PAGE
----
be placed anywhere within the disc's data area and give programmers
the option of checking the discs for the presence of the blocks
in their software. However, while these capabilities are credible
and more than sufficient for corporate and institutional applications,
they are not intended as an answer for the commercial software
Indeed, what the market requires is for CD-R production equipment
manufacturers to work in concert with commercial software copy
protection providers, to license their technologies and incorporate
them into professional-level systems. Not only will this allow
CD-R duplication to compete with replicators to create products
that require embedded copy protection, it will allow publishers
to protect pre-release and prototype copies of their software
distributed for testing purposes. It will even increase the acceptance
of disc-on-demand systems, such as vending kiosks, since they
could produce discs with the same security as their replicated
Looking slightly into the future, copy protection is not just
an issue that concerns duplication of CD-R. While most commercial
video titles distributed on DVD incorporate the Content Scrambling
System (CSS) to prevent unauthorized digital copying, companies
such as TTR Technologies are also developing schemes for protecting
software distributed on DVD-ROM. In the CSS system, numerous data
blocks are scrambled such that the video information can only
be deciphered using a decryption "title key" contained in a reserved
area of the disc. Older DVD-R recorders automatically wrote null
data in the key area to deter copying and now the DVD-R specification
mandates that all blank discs have their key area prewritten or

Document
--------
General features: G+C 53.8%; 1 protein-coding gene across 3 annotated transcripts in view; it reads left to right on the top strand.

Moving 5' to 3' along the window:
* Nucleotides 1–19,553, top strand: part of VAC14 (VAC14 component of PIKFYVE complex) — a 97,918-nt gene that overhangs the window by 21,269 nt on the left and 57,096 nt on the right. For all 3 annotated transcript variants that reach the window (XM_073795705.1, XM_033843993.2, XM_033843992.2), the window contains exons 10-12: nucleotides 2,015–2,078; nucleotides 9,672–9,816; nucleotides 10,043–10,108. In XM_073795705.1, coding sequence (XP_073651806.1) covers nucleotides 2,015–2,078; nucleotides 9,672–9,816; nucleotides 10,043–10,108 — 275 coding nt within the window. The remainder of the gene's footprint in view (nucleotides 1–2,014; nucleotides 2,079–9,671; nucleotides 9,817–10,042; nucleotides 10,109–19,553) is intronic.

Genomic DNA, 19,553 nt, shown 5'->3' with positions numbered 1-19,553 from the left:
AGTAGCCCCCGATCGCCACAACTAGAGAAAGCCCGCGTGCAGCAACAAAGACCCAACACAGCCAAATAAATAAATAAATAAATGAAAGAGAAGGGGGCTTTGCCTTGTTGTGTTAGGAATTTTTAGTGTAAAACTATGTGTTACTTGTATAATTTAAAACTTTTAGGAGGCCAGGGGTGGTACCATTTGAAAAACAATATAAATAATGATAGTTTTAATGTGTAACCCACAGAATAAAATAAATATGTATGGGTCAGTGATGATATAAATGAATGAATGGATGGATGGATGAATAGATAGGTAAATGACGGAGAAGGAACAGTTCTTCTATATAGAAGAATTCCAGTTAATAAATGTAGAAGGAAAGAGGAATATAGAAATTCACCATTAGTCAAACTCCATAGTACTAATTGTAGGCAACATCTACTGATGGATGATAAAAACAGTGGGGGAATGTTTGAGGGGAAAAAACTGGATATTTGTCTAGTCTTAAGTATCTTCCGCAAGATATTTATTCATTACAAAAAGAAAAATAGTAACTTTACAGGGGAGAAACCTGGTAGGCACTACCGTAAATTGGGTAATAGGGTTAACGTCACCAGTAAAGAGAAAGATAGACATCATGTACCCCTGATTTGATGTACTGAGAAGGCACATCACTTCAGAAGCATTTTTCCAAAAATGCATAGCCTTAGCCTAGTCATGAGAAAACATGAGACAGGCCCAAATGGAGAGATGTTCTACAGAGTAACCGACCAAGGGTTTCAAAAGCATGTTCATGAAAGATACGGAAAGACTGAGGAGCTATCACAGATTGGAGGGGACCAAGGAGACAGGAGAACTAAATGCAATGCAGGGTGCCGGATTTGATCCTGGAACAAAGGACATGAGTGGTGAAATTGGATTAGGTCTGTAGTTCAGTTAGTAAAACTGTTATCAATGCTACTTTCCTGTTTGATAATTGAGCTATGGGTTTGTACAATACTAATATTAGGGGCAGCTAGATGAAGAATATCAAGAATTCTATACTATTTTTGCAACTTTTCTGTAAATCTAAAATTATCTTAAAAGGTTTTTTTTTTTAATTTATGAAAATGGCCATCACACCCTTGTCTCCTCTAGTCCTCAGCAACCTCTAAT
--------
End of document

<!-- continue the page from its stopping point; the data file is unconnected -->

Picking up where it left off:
molded at the factory with similar dummy information.
There's no denying that this approach should be helpful in deterring
copying at the consumer level, but it creates a significant barrier
for commercial DVD-R production systems since they can't record
CSS-encrypted discs. How many Hollywood studios would allow Web-based
disc-on-demand companies to offer movies without encryption? And
how many record labels would allow DVD-Audio titles to be duplicated
Incorporating commercial copy protection into CD-R production
devices involves more than simply adding a few lines of programming
code to a recorder's firmware. In addition to dealing with the
problem of using mass-market recorders that change every eight
months, there are the always significant licensing and business
obstacles. Where will the copy protection technology holders make
their money? Will the production hardware involved prove too expensive,
or will it incorporate limited use-license systems where renewals
must be purchased? The problems for DVD-R are even tougher. For
example, what incentive do Hollywood and the DVD Forum have to
upset the apple cart?
Love it or hate it, copy protection is here to stay. How the
CD-R and DVD-R production communities choose to deal with it will
invariably influence the long-term health and expansion of the
commercial duplication market.